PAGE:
Activist investors are closing in on Groupon as its stock plummeted to less than $3 a share, and its chief financial officer, Michael Randolfi, resigned, The Wall Street Journal reported Monday (Sept. 2).
At the time of its initial public offering in 2011, Groupon was valued at $16.5 billion; now it’s about $1.4 billion. Investors are hoping management will consider a stock buyback, a tactical partnership or selling the company.
Groupon’s game plan was to increase its valuation by expanding its subscription base, a strategy that isn’t sitting well with investors. Activist groups are among other investors trying to expand their influence, sources told the WSJ.
“It is time to do something more impactful,” said Robert Chapman, founder of California investment firm Chapman Capital LLC, which now holds 1.5 percent of Groupon stock.
Chapman is working to get shareholders to push Groupon management to sell the company or buy back $100 million worth of shares.
“People are coming around to my view,” said Chapman.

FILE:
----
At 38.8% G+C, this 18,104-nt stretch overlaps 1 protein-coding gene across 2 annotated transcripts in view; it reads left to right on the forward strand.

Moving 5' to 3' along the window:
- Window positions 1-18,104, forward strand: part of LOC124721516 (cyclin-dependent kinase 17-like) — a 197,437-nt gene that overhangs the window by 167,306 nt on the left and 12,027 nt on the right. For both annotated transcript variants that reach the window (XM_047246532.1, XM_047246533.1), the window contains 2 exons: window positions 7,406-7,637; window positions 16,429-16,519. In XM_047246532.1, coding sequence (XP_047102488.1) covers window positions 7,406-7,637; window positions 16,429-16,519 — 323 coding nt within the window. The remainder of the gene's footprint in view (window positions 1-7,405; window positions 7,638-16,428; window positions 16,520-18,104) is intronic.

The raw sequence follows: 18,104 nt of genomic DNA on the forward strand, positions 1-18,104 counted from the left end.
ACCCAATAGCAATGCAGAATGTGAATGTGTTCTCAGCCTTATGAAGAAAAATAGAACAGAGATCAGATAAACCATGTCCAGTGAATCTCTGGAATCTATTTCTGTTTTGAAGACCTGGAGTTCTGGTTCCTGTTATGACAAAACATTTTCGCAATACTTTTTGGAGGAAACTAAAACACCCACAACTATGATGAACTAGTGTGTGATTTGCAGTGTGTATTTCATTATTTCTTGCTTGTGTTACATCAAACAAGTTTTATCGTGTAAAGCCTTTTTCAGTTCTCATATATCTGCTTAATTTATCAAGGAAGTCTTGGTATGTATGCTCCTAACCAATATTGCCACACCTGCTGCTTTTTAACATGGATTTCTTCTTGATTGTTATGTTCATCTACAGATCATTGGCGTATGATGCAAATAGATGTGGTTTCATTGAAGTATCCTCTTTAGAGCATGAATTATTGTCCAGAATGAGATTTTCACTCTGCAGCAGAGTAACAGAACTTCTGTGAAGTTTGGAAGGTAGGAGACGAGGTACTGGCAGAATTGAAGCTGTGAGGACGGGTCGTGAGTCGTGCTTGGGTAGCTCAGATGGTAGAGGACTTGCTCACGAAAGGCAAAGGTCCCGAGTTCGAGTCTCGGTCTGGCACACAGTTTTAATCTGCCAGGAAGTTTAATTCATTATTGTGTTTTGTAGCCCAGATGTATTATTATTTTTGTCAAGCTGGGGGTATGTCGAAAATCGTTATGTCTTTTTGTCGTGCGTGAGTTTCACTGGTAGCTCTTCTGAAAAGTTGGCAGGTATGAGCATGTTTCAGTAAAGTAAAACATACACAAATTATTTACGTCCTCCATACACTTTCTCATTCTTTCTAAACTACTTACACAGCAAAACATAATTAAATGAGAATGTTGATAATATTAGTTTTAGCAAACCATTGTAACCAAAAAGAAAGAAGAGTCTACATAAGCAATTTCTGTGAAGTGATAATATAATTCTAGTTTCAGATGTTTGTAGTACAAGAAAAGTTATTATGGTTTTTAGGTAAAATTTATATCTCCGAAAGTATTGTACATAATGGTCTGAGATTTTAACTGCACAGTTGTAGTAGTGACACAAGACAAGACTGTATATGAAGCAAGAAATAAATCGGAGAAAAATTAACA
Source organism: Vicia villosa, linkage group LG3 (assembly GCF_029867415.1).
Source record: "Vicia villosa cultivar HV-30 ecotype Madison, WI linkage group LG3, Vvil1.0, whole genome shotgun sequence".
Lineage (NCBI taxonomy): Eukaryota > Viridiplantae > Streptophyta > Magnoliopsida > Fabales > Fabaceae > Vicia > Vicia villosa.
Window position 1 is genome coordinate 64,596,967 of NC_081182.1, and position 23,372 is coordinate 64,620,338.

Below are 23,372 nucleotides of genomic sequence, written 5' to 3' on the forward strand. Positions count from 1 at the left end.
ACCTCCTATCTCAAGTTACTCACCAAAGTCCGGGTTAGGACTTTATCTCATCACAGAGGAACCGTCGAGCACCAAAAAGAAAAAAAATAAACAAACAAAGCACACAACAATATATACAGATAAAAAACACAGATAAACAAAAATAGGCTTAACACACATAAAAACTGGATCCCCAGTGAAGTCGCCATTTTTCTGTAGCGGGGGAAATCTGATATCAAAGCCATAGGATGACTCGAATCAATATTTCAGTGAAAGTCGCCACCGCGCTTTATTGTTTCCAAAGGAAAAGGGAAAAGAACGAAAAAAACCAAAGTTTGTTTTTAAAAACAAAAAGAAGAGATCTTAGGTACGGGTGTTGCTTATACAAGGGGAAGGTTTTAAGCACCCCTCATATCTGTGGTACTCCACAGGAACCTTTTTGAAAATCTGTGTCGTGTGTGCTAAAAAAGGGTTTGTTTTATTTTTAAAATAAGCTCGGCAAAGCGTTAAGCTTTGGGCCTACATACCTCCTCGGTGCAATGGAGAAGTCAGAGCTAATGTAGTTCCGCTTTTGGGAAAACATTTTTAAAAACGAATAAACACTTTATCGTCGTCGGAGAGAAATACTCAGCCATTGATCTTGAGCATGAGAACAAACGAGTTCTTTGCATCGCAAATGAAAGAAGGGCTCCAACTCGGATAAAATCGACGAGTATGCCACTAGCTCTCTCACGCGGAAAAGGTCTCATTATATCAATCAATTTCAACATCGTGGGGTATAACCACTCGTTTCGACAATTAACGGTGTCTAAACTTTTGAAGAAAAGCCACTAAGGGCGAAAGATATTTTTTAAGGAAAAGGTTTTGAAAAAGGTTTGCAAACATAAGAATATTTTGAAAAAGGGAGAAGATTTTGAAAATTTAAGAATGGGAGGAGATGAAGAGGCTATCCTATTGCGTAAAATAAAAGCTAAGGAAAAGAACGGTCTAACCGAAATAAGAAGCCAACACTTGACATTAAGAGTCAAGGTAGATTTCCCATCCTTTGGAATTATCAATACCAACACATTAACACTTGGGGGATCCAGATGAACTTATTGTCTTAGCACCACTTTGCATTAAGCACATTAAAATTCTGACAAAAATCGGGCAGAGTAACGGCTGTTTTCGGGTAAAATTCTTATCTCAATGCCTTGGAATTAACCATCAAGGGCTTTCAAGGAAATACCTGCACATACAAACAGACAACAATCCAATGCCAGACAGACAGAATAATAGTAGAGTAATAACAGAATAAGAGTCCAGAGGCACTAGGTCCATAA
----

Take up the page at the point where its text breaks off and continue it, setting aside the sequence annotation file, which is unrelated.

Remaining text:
Groupon Chief Executive Richard Williams remains “actively engaged” with its shareholder base, the company said in a statement.
“We are committed to having an open dialogue with all of our shareholders,” a Groupon spokesperson told the WSJ last week. “However, we do not comment on rumor, speculation or hypothetical situations.”
Share prices have dropped about 38 percent since Williams became chief executive in November 2015.
As a way to boost earnings, Groupon recently entered into a distribution partnership with internet and media company Prodege. The goal is for Prodege to provide its customer base with more money-saving and rewards-earning opportunities.
The partnership gives Prodege card-linked offer content for local restaurants and other merchants. Prodege members will be able to load Groupon card-linked offers onto an eligible payment card and receive cash back or points redeemable for other retailers’ gift cards.
It also launched a membership program called Groupon Select offering additional discounts.